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O.C. Software Industry Sizzles : 300 Firms Arise Over Past Decade, Expand Amid Recession

November 15, 1992|DEAN TAKAHASHI | TIMES STAFF WRITER

Software sales are expected to grow 10.4% to $7.4 billion worldwide in 1993 from $6.7 billion in 1992, according to market researcher Dataquest Inc. in San Jose. PC sales are expected to grow at a slower 6.7% rate, to $49 billion.

"These days, consumers will spend more money on software than on hardware over the life of their computer," Jenkins said, similar to the idea of a music lover spending more for compact discs than for the compact disc player.

Veteran hardware companies, unwilling to give up their reputation for driving the state of the art in the computer industry, have reacted by introducing their own blends of software advances.

Western Digital last week announced that it had developed a computer chip technology that performs the functions of anti-virus software. The hardware, in the form of a set of computer chips, detects computer coding that acts like a virus and protects a hard disk drive's data from damage.

The anti-virus technology represents a hybrid of hardware and software functions that will become more popular in the future, said Charles Haggerty, Western Digital president.

During the past several years, FileNet Corp., Archive Corp., Emulex Corp. and Micro Technology Inc. have also begun making transitions from hardware-only products to those that also include software. Emulex in Costa Mesa began a transition to software two years ago when Robert N. Stephens, a former executive at Western Digital, took over as chief executive.

The company shed hundreds of its production workers, moved much of its manufacturing to Puerto Rico and acquired a 35-employee software company in Bellevue, Wash., to break into the network software market.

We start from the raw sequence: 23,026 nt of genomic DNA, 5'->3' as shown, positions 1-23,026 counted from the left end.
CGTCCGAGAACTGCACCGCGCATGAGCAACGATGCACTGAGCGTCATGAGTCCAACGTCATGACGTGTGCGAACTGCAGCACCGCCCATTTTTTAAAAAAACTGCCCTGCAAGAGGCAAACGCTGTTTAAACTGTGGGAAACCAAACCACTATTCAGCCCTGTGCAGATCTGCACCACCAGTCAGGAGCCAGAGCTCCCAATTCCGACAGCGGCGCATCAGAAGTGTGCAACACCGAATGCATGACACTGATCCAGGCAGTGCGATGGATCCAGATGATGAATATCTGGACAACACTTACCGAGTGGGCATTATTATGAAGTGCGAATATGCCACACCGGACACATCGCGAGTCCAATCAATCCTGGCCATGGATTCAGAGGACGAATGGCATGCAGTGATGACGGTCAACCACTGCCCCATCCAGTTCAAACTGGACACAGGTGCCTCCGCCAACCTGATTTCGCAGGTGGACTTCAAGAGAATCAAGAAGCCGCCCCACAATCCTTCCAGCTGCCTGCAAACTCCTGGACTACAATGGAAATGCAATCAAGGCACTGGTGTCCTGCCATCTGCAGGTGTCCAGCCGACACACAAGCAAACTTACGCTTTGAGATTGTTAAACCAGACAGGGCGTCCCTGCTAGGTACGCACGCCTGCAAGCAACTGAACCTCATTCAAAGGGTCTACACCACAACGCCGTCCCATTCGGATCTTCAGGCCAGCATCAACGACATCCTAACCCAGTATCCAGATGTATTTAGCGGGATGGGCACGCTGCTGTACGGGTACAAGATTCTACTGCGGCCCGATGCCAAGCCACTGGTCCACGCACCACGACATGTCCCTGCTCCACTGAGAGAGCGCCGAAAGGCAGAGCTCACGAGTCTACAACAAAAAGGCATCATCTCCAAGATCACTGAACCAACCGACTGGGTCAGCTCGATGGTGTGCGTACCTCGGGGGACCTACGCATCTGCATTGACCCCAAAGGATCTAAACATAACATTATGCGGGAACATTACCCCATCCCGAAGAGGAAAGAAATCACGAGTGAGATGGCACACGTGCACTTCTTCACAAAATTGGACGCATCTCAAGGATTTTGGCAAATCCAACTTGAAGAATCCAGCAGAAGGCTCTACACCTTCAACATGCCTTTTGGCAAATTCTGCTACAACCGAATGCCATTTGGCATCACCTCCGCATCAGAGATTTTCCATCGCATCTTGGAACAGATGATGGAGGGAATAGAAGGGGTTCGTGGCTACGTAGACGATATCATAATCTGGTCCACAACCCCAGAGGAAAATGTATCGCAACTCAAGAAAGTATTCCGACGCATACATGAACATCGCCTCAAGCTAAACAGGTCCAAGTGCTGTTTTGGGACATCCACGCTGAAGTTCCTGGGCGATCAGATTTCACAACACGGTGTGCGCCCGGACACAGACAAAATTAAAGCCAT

Now, software and hardware are interlaced in much of the company's products for both the computer chip markets and the networking industry, which has emerged to tie corporate PCs together in information networks.

"Today, you start with the solutions the customer wants and then decide how much of the product is in hardware and how much is in software," Stephens said. "The types of things that change often you keep in software."

Of 130 engineers working at Emulex today, 65 are software programmers. Stephens said he attempted some retraining, but without success. That meant some longtime Emulex workers had to be let go. It's also nearly impossible to hire former defense industry workers to do the work, according to Stephens.

"The reality is competitive forces will not allow you to retrain workers as much as you would like," he said. "We hire some college graduates, but we have to hire experienced people. The temptation is to say that hardware isn't profitable, let's go to software. It's a lot more meaty than that."

Isicad Inc. in Anaheim completed its transformation into a software publisher this year.

Originally a manufacturer of high-quality graphics computer workstations, the company revamped its strategy over the past five years and now produces software for computer-aided design.

The switch brought growth to Isicad. The company employs 300 people, including 100 in Irvine, or more than triple the number it had in 1987. Sales are about $40 million, compared to less than $20 million in 1987.

"We started the switch to software in 1987 and I'm damn glad we did it," said John Arnold, president. "If you look at the erosion of prices in hardware, it was really a no-brainer to see that we had to get out."

The company's greatest gamble was choosing the best of several available operating environments, or basic software system necessary to run computer applications. In 1990, Arnold branched out from Unix and invested in developing software for Microsoft's Windows platform for PCs. The transition was complete this April, and last week Isicad released its first Windows design software.

Despite the conversion to software product lines by hardware firms, the county's software industry remains considerably smaller than the concentrations of such firms in Silicon Valley, or the San Jose area, which is home to hundreds of software firms. The Seattle area, which gave birth to industry giant Microsoft Corp., and the Boston area also outshine the county.

However, Orange County companies don't have to worry about big software companies snapping up all the best job candidates, said David Samuels, chief executive of State of the Art Inc., the Irvine accounting software company. And the county has managed to attract additional software companies. Magic Software Enterprises Inc., a subsidiary of an Israeli company, moved to Irvine last year as part of an expansion into the U.S. market.

The company has 31 employees and plans to expand to 50 by the end of 1993. David Assia, chief executive of the parent company, said his firm chose Orange County over Silicon Valley and Boston because it found expenses would actually be lower here. Surprisingly, no local officials courted his company, Assia said.

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